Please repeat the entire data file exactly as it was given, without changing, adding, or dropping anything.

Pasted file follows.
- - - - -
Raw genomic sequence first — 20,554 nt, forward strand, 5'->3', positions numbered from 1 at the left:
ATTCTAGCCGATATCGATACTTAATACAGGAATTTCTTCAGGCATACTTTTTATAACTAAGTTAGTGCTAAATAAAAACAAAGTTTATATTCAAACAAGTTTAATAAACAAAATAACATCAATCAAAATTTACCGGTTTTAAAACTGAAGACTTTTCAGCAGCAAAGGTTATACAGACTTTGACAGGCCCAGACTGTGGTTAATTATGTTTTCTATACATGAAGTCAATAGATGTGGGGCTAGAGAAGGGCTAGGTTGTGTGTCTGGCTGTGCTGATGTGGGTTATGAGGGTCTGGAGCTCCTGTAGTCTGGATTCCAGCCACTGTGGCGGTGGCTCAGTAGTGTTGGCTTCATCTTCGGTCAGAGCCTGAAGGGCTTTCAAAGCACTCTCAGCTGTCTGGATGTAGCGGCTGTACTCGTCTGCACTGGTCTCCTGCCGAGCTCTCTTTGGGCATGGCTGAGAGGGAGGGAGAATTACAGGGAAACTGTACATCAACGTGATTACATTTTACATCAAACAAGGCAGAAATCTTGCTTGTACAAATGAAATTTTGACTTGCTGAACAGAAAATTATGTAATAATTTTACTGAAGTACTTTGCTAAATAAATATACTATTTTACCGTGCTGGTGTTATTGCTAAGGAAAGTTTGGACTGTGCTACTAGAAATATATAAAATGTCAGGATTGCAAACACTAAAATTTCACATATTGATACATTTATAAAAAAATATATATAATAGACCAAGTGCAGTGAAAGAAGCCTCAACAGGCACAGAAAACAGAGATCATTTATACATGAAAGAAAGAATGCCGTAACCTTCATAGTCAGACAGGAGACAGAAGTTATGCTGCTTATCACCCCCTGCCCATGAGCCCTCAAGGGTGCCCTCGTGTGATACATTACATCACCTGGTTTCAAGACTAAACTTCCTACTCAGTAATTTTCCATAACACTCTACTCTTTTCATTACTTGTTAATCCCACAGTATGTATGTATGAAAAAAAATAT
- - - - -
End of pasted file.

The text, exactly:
Raw genomic sequence first — 20,554 nt, forward strand, 5'->3', positions numbered from 1 at the left:
ATTCTAGCCGATATCGATACTTAATACAGGAATTTCTTCAGGCATACTTTTTATAACTAAGTTAGTGCTAAATAAAAACAAAGTTTATATTCAAACAAGTTTAATAAACAAAATAACATCAATCAAAATTTACCGGTTTTAAAACTGAAGACTTTTCAGCAGCAAAGGTTATACAGACTTTGACAGGCCCAGACTGTGGTTAATTATGTTTTCTATACATGAAGTCAATAGATGTGGGGCTAGAGAAGGGCTAGGTTGTGTGTCTGGCTGTGCTGATGTGGGTTATGAGGGTCTGGAGCTCCTGTAGTCTGGATTCCAGCCACTGTGGCGGTGGCTCAGTAGTGTTGGCTTCATCTTCGGTCAGAGCCTGAAGGGCTTTCAAAGCACTCTCAGCTGTCTGGATGTAGCGGCTGTACTCGTCTGCACTGGTCTCCTGCCGAGCTCTCTTTGGGCATGGCTGAGAGGGAGGGAGAATTACAGGGAAACTGTACATCAACGTGATTACATTTTACATCAAACAAGGCAGAAATCTTGCTTGTACAAATGAAATTTTGACTTGCTGAACAGAAAATTATGTAATAATTTTACTGAAGTACTTTGCTAAATAAATATACTATTTTACCGTGCTGGTGTTATTGCTAAGGAAAGTTTGGACTGTGCTACTAGAAATATATAAAATGTCAGGATTGCAAACACTAAAATTTCACATATTGATACATTTATAAAAAAATATATATAATAGACCAAGTGCAGTGAAAGAAGCCTCAACAGGCACAGAAAACAGAGATCATTTATACATGAAAGAAAGAATGCCGTAACCTTCATAGTCAGACAGGAGACAGAAGTTATGCTGCTTATCACCCCCTGCCCATGAGCCCTCAAGGGTGCCCTCGTGTGATACATTACATCACCTGGTTTCAAGACTAAACTTCCTACTCAGTAATTTTCCATAACACTCTACTCTTTTCATTACTTGTTAATCCCACAGTATGTATGTATGAAAAAAAATAT